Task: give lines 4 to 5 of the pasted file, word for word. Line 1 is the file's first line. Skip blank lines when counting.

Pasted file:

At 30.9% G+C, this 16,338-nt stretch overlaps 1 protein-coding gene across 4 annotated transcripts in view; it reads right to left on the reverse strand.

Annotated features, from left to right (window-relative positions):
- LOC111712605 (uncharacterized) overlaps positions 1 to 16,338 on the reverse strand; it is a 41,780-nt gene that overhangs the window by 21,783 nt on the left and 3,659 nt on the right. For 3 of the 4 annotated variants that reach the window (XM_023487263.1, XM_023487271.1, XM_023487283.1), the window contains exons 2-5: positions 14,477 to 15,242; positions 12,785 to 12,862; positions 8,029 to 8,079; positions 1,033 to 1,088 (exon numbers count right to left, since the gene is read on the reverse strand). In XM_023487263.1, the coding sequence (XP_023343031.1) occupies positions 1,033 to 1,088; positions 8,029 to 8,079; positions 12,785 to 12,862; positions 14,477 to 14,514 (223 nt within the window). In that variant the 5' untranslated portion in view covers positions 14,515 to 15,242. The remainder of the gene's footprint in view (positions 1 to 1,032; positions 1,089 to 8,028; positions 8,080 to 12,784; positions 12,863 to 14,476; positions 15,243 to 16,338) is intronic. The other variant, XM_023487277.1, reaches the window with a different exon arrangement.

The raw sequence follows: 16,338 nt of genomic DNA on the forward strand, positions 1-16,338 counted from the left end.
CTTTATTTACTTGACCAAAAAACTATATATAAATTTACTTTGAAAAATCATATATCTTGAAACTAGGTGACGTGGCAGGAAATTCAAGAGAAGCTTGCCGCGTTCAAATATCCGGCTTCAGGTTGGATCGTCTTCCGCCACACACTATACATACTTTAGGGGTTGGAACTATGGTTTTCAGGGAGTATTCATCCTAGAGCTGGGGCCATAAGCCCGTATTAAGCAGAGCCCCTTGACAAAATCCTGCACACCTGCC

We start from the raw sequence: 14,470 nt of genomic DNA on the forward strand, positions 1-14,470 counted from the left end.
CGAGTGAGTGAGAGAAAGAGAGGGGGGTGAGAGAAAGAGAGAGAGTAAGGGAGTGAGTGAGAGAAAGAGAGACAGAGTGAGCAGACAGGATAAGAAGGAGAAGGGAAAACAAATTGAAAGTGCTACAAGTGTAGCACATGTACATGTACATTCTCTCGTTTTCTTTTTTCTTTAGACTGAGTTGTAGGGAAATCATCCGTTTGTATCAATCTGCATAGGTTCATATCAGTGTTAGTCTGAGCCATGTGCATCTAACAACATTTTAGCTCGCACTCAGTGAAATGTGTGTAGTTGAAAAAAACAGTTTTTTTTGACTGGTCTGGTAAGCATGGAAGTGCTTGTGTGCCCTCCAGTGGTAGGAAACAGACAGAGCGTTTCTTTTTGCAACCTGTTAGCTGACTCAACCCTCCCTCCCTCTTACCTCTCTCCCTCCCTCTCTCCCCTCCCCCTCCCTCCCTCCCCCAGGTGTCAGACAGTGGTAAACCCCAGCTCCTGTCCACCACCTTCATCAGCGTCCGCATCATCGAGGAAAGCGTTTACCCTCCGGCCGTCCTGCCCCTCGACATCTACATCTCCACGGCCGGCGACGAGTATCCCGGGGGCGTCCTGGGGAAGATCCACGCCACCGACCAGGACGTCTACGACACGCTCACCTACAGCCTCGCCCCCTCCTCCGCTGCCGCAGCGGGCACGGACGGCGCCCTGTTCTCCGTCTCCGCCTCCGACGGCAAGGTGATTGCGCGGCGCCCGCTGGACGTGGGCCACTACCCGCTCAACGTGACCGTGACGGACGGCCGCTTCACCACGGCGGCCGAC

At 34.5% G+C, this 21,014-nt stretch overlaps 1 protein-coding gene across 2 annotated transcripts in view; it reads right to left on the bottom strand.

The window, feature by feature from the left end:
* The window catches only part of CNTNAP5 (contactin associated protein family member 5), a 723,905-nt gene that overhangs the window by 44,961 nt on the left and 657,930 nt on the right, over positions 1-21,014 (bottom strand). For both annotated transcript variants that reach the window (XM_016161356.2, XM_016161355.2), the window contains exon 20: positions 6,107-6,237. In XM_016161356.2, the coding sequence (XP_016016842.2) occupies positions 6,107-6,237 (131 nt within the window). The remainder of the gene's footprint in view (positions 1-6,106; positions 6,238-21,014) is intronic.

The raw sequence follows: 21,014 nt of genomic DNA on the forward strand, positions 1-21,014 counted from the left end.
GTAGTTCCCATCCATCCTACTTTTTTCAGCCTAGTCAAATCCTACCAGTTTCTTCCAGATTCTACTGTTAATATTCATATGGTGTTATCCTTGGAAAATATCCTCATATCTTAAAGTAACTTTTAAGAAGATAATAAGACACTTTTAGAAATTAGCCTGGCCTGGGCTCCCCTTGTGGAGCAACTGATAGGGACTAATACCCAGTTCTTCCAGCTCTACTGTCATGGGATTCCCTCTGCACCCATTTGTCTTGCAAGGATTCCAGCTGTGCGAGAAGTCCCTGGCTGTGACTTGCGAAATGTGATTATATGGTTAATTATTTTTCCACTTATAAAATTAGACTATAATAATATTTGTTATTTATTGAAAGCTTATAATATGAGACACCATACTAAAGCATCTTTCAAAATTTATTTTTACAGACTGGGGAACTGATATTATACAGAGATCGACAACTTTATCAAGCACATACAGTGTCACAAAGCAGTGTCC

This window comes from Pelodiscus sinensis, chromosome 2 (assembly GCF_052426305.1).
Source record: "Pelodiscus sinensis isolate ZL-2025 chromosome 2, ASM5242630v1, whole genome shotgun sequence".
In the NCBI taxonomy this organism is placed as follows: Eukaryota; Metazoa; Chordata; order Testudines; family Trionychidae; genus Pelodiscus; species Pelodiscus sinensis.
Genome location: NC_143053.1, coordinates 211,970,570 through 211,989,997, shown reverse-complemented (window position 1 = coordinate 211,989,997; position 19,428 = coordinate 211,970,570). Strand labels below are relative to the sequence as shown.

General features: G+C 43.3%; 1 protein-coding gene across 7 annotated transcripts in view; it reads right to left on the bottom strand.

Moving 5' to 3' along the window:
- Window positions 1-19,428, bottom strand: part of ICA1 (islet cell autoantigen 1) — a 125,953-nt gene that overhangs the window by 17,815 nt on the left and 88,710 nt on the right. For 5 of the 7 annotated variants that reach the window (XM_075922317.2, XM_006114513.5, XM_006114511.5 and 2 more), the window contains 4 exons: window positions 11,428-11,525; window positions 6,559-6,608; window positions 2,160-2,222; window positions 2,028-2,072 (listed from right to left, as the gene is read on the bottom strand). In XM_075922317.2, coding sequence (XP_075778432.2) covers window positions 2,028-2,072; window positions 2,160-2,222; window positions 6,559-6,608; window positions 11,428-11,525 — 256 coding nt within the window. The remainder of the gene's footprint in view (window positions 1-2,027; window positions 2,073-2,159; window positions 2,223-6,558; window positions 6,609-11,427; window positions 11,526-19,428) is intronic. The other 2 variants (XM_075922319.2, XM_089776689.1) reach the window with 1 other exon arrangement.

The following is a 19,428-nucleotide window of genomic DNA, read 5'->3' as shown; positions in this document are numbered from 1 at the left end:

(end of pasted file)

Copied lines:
The raw sequence follows: 16,338 nt of genomic DNA on the forward strand, positions 1-16,338 counted from the left end.
CTTTATTTACTTGACCAAAAAACTATATATAAATTTACTTTGAAAAATCATATATCTTGAAACTAGGTGACGTGGCAGGAAATTCAAGAGAAGCTTGCCGCGTTCAAATATCCGGCTTCAGGTTGGATCGTCTTCCGCCACACACTATACATACTTTAGGGGTTGGAACTATGGTTTTCAGGGAGTATTCATCCTAGAGCTGGGGCCATAAGCCCGTATTAAGCAGAGCCCCTTGACAAAATCCTGCACACCTGCC